Arizona History

Biruni Hariadi
Country music in the West and poetry reverberate the sounds of spring in this episode of Word, a podcast about literature in Arizona and the region.
Apr. 2, 2023
S’edav Va’aki Museum volunteer mudslinging
Once a month, while weather allows, volunteers gather at S’edav Va’aki in Phoenix to throw mud at an over 800-year-old structure. Its outside walls are vulnerable to erosion from wind and rain, and the mudslinging helps keep it standing.
Mar. 31, 2023
LOOKOUT PHX is an online newsletter
"When I moved back here two years ago, I noticed that all the queer news that I used to go to as a kid was gone," said Joseph Darius Jaafari, a reporter with the Arizona Republic. In January, he founded LOOKOUT PHX, an online LGBTQ newsletter on Substack
Mar. 28, 2023
Pueblo Grande Museum and Archaeological Park
A city-owned museum marking where Hohokam people settled, ran their irrigation system, and lived for more than a thousand years has been renamed in Native language. Phoenix Parks and Recreation officials now plan to market the repository as the “gateway to Phoenix heritage.”
Mar. 24, 2023
Route 66 sign along a highway against a desert sunset with mountains in the distance
Route 66 has long been a nostalgic symbol of American opportunity and Western expansion. But for many people of color who made their lives along the historic route, it was a different story.
Mar. 24, 2023
A nuclear bomb being tested in Nevada in 1957.
An estimated 2,000 Arizonans currently living in Mohave County suffered the effects of radiation exposure from nuclear testing during the Cold War. Yet, the U.S. government doesn’t recognize them as victims. The Downwinders Parity Act introduced last month by Sen. Kyrsten Sinema is the latest in a long line of bipartisan attempts to compensate them.
Mar. 23, 2023
History is a collection of stories. It’s easy to get bogged down in dates, dead presidents, or disputes about what really happened, but Chris Smith brought history to life. If you took a history class at ASU a couple of decades ago, or shopped at Old Town Books in Tempe, you may have run into him.
Mar. 22, 2023
Tom Zoellner
Tom Zoellner is a fifth-generation Arizonan. He wanted to get a deeper understanding of his home state — so he walked across it. The result is his new book, "Rim to River: Looking into the Heart of Arizona."
Mar. 22, 2023
Ostriches in Chandler.
The city of Chandler will be holding its annual Ostrich Festival this weekend. It’s a big event featuring rides, live music headliners and more. But why ostriches? Turns out, while ostriches are not native to Arizona, they go a long way back in Chandler.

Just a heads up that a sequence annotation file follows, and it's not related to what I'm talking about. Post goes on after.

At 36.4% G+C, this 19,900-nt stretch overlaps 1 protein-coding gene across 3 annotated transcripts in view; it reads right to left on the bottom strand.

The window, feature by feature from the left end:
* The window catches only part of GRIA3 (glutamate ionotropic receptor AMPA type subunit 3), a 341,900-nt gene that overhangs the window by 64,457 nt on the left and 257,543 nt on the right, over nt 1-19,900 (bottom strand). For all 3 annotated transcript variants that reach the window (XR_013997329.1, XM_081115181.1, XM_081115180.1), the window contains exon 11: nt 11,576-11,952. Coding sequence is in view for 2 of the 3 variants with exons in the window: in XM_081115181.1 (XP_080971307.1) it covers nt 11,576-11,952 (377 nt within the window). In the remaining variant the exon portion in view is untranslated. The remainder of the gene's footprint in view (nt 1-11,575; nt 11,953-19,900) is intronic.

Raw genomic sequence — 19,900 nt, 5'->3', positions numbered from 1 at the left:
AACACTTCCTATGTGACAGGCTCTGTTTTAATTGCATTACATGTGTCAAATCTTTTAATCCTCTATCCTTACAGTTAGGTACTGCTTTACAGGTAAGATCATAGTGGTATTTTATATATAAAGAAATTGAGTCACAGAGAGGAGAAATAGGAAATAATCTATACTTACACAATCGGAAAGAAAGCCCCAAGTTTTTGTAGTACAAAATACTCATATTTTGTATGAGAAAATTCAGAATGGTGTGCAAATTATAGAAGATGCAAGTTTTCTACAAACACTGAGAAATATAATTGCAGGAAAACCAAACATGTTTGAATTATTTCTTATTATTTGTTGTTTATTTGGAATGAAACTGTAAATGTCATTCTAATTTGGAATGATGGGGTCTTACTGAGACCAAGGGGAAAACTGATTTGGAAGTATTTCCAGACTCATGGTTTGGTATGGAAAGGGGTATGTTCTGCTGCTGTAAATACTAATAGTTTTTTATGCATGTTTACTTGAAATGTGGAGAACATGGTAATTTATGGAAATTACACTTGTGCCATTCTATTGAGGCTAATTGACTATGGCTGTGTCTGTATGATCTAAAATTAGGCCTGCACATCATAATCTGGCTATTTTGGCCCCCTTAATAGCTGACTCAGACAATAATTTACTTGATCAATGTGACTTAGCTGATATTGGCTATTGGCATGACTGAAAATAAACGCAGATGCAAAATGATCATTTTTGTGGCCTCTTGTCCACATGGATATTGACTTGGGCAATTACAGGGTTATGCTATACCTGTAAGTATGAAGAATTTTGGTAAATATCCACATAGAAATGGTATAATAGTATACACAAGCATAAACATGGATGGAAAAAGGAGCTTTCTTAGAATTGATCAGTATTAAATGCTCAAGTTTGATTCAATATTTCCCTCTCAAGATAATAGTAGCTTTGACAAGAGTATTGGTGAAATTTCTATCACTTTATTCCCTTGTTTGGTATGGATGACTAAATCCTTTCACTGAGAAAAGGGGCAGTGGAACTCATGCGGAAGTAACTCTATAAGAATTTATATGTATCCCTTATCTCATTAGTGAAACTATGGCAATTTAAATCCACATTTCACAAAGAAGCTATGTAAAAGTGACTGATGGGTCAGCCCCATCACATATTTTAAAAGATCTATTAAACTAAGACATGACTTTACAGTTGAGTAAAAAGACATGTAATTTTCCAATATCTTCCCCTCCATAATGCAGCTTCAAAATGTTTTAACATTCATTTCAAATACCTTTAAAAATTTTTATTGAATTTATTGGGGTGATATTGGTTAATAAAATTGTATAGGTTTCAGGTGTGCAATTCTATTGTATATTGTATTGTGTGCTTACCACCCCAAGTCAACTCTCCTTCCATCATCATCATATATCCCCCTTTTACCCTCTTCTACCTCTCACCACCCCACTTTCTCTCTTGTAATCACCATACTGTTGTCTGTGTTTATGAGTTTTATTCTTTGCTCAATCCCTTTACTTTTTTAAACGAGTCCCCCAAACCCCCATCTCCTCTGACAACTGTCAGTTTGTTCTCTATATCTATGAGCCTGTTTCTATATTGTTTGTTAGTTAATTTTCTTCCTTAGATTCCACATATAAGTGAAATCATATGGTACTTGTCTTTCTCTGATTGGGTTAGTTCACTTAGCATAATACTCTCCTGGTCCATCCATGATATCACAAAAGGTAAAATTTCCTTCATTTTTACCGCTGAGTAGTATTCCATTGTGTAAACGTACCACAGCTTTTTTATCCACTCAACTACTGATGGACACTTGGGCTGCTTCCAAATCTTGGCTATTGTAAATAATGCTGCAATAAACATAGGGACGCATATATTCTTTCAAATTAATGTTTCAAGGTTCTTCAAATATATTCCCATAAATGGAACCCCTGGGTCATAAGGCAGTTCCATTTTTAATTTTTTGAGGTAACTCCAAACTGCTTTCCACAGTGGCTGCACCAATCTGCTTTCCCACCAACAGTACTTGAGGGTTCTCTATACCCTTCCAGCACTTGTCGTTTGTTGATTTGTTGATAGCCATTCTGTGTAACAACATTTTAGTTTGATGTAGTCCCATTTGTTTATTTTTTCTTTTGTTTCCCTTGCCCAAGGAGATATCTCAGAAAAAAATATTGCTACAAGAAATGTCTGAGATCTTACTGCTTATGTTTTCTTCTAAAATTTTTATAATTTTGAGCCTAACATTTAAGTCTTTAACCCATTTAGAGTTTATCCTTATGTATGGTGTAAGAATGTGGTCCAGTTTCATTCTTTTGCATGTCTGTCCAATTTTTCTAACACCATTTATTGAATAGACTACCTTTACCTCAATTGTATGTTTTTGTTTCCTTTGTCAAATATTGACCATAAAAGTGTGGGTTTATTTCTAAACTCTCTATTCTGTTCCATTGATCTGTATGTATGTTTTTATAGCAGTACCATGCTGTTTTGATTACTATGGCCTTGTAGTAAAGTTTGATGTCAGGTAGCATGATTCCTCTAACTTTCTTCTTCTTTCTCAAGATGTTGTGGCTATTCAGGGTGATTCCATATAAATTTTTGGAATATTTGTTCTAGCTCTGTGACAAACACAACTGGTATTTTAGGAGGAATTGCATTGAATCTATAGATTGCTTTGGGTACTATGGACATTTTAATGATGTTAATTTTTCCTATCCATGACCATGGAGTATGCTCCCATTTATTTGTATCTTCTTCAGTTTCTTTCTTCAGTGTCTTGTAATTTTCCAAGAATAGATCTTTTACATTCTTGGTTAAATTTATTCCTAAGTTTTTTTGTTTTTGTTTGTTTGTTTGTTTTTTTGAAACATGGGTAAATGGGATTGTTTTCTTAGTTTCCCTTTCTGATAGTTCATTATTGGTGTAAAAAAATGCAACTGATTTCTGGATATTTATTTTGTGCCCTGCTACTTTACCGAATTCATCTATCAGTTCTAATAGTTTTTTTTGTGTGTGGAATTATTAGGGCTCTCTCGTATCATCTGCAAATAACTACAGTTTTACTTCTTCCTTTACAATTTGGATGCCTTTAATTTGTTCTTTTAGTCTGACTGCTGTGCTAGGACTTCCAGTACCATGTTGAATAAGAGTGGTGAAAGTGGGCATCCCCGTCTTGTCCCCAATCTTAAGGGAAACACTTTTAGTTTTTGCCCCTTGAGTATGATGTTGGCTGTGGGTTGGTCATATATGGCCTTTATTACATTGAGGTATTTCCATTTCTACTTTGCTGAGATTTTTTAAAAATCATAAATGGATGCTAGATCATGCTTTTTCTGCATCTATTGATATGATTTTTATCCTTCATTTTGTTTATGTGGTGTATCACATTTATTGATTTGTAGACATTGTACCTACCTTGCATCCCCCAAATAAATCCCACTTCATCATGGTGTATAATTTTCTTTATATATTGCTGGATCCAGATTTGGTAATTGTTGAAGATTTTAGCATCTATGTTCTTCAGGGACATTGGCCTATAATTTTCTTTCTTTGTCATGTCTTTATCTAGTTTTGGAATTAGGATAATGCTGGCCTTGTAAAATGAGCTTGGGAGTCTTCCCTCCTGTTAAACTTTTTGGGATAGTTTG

More Arizona history stories
Mar. 17, 2023
The exhibit “Rebuilding Home plate — Baseball in Arizona’s Japanese American Incarceration Camps” at the Arizona Heritage Center.
During World War II, Japanese Americans living along the west coast were forced to move into incarceration camps. Many yearned for a way to find normalcy and some turned to America’s national pastime — baseball.
More Arizona history stories
Mar. 16, 2023
creosote bush
New Mexico’s Senate Bill 188, which would grant the state an official aroma, passed the Senate. It now moves on to the House. If passed, and if the governor signs the bill into law, New Mexico’s official smell will become green chilies roasting over an open flame. That got The Show wondering — what might Arizona’s state smell be?
Mar. 6, 2023
An Arizona man who was one of the last known survivors of the Pearl Harbor attack, has died at the age of 101.
Feb. 27, 2023
Shakespeare, hiking in Arizona, poetry on vinyl and a haiku winner share some thematic space on this KJZZ podcast about literature in Arizona and the region. It's hosted by Tom Maxedon.
Listen to more episodes of Word
Feb. 27, 2023
It’s been a little over a month since the African American Museum of Southern Arizona started welcoming visitors at the University of Arizona campus. It’s the first and only African American museum in the state.
Feb. 24, 2023
The Dirty Drummer Restaurant & Spirits sign
But in 2018, the last location of the Dirty Drummer was set to close until Dana Armstrong, whose father co-founded chain, stepped in to save the dive bar and restore it to its former glory.
Hear more interviews from The Show
Feb. 22, 2023
Longtime Arizona travel writer Roger Naylor has written hiking guides, driving guides and guides to the state parks of Arizona. And now, he’s out with a new book that takes a slightly different tack. "Awesome Arizona: 200 Amazing Facts about the Grand Canyon State" is almost an encyclopedia of interesting tidbits about the state.
Feb. 20, 2023
The joining of the tracks in Promontory, Utah
Hundreds of rail workers, politicians, railway executives and curious onlookers gathered in Promontory, Utah on May 10, 1869, to watch four railmen drive the final four spikes into railroad ties, marking the completion of the first Transcontinental Railroad in North America.
Feb. 9, 2023
Arizona Coyotes Mullett Arena
Phoenix is a city of transplants. Most of us come from somewhere else, yet our stories are pretty much the same. But a lot of people who move here never really let go of the place they came from — and that includes their favorite teams.
Feb. 7, 2023
Kenichi Zenimura
A new exhibit at the Arizona Heritage Center in Tempe explores “America’s Pastime” through the lens of World War 2 Japanese internment camps in the U.S. — two of which were in Arizona.
Jan. 31, 2023
February is Black History Month across the United States. But how is it being examined in Arizona? It depends who you ask — keeping in mind the few answers which show up in a single story about the topic certainly shouldn't be considered exhaustive.
More coverage of race and diversity
Jan. 31, 2023

Pages

Subscribe to Arizona History